Many people associate DWIs with driving while under the influence of alcohol, but as more and more states legalize marijuana and other drugs, law enforcement officials are cracking down on drugged driving. Under Texas Penal Code Ann. Sec. 49.01, driving a motor vehicle while intoxicated, regardless of the substance, constitutes a DUI. However, there are various ways to defend yourself against drugged driving charges. One way is to establish that the chemical test results were unreliable.
DWI chemical testing
Legally, you are required to submit to blood or urine tests if you are arrested for drugged driving, under implied consent laws. A refusal will result in a minimum of a 180-day license suspension, and your refusal can be considered as evidence against you in court.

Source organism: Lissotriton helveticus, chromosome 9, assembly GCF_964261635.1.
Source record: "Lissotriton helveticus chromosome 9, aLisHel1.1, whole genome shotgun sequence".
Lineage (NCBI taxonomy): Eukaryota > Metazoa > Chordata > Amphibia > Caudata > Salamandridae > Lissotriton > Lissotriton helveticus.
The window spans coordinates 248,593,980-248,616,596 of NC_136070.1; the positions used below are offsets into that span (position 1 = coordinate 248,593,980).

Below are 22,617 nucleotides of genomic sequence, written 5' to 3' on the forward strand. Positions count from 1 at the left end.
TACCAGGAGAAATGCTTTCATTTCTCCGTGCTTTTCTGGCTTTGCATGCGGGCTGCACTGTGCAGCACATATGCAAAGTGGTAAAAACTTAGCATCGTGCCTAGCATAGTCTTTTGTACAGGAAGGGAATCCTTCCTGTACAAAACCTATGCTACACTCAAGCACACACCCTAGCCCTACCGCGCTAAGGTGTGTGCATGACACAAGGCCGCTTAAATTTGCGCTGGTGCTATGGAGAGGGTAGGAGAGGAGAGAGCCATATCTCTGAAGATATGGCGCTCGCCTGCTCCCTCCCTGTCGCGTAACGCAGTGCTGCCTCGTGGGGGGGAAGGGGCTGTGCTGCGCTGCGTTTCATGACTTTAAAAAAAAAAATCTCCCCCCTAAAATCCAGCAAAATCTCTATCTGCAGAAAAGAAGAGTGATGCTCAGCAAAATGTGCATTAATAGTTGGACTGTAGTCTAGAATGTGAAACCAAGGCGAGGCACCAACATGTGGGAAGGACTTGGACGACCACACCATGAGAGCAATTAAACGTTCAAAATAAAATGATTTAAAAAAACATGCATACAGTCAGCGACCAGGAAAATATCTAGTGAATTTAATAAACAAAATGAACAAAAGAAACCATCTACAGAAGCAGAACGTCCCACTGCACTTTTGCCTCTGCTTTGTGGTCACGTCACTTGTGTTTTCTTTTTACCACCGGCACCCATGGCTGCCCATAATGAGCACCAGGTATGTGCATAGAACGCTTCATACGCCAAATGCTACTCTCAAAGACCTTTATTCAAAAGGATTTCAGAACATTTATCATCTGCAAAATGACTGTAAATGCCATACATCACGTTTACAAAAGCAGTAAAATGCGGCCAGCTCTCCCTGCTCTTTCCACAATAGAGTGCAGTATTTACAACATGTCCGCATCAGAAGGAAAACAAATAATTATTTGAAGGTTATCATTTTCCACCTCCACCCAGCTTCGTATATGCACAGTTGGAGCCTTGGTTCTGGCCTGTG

However, chemical tests are not always accurate, especially when it comes to drug testing. Driving with a blood alcohol content level over .08 is considered legal intoxication. However, there is no similar limit set for marijuana intoxication. In fact, there is no reliable way to determine whether you have been driving while intoxicated by marijuana. THC can remain in your system for weeks after consumption, and therefore, it is next to impossible for officers to know whether you are impaired at the time of the traffic stop.
What if you have submitted to chemical testing?
If you submitted to chemical testing, there is no guarantee that the test results were accurate, particularly if there were flaws in the testing process. Your drug DWI defense attorneys can challenge various factors to show that the results were inaccurate, including:
- Improper handling of the sample
- Improper storage of the sample
- Improper administration of the test
If you have been charged with drugged driving, an attorney can help come up with an effective defense strategy tailored to the facts of your case.